high-definition creative commons photographs from of tombs in Trowulan (Wilwatikta), the capital of Majapahit together with further information.
Tombs in Trowulan (Wilwatikta), the Capital of the Majapahit Kingdom
The area now known as Trowulan is the site of the capital of the Majapahit Kingdom (13th-15th centuries), at which time it was known as Wilwatikta. The area contains many candis, archeological sites, and a museum, all of which are represented in a separate album. Here we have some of the many famous tombs and memorial sites from the ancient city.
One of the most important historical sources for the kingdom is the Nagarakretagama, a 14th century Old Javanese poem, which glorified the then King, Hayam Wuruk, and describes the royal and religious life of the capital and its king. A lot of what we know about the kingdom comes from decriptions contained in this poem.
The first of the tombs we are featuring here is also one of the most important, as it houses the tomb of King Raden Wijaya, who was the founder of the Majapahit Kingdom who reigned from 1293–1309. His period is notable for the victory over the forces of Kublai Khan, who had subdued virtually every other kingdom he attempted to.
The King took two groups of siblings as wives, to ensure his legitamcy to the throne, and a number of them are buried with him in this quite modest tomb. They include Gayatri Rajapatni, through whom his succession prevailed; and Dhoro (Dara) Pethak, who was brought to the court from Sumatra during the Pamalayu Expedition.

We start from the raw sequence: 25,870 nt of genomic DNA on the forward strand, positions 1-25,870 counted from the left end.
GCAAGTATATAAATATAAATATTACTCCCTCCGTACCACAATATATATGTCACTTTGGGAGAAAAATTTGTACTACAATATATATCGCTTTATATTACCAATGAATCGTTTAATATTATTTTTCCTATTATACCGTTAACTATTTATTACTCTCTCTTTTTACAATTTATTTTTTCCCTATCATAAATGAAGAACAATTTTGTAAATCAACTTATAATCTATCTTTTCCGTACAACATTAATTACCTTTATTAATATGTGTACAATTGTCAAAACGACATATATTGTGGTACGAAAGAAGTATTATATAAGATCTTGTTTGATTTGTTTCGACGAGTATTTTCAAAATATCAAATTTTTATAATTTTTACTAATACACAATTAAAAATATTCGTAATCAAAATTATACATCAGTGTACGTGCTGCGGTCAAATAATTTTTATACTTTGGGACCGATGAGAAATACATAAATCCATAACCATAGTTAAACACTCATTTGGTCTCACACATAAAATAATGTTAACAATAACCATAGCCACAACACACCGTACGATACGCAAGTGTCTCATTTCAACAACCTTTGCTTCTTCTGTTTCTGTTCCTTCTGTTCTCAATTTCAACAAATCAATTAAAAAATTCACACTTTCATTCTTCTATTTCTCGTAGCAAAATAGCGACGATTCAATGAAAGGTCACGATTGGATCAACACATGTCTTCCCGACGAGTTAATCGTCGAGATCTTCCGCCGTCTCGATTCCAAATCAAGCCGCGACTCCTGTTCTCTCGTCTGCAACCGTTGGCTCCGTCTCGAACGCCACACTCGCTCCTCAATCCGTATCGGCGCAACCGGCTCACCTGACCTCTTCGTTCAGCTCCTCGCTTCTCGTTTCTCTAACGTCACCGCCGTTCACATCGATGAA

Petilasan Tri Buana Tungga Dewi
Tri Buana Tungga Dewi was the daughter of Raden Wijaya, through Gayatri, and the third ruler of the Majapahit Kingdom, after her brother passed away. By the time of her ascension to the throne her mother was a Buddhist nun, and it is speculated that Gayatri ruled by proxy through her daughter. Tungga Dewi was also the mother of Hayum Wuruk, whose tomb features below. She ruled the Kingdom from 1328-1350. During her reign the Kingdom expanded greatly, and came to incorporate Bali as well as other previously independent Kingdoms in the area.
Petilasan Hayam Wuruk
The greatest of the Majapahit Kings was the grandson of Raden Wijaya, Hayum Wuruk, who reigned from 1350-1389. It was during this king's time that the empire reached its greatest extent. He is the central figure and hero of the Nagarakretagama, which describes life at the court and religious life of the times, including the King’s visits to many temples, featured elsewhere in this website.
The Petilasan featured here are still objects of pilgrimage to this day, and are also used as places for meditation, and help very much to keep alive the memory and culture of the Kingdoms in contemporary society. It is believed by the locals that the tomb here contains the ashes of this great King.
Makam Putri Cempo
The last King of Majapahit was King Prabu Brawijaya V. He brought a wife from Champa (modern day south Vietnam), and she was instrumental in the King's conversion to Islam. She is therefore considered a pivotal figure in the development of Javan hisotry. Her tomb, and that of many others, are still very much a pilgrimage site for Muslims, who gatehr here in numbers on certain days.
This is an Islamic graveyard, with tombs dating from the 14th century, during Hayum Wuruk's period, to the 16th century, by which time Majapahit had fallen and Islam was successfully established in its wake. The complex itself is divided into two sections, the front section contains the tombs of seven great saints; and a back section which has a miscellany of important tombs. The thing to notice is the continuity of tomb structure from the earliest period to the latest. Even though some of them were great rulers over large empires, their tombs were simple and humble.
Photographs by Anandajoti Bhikkhu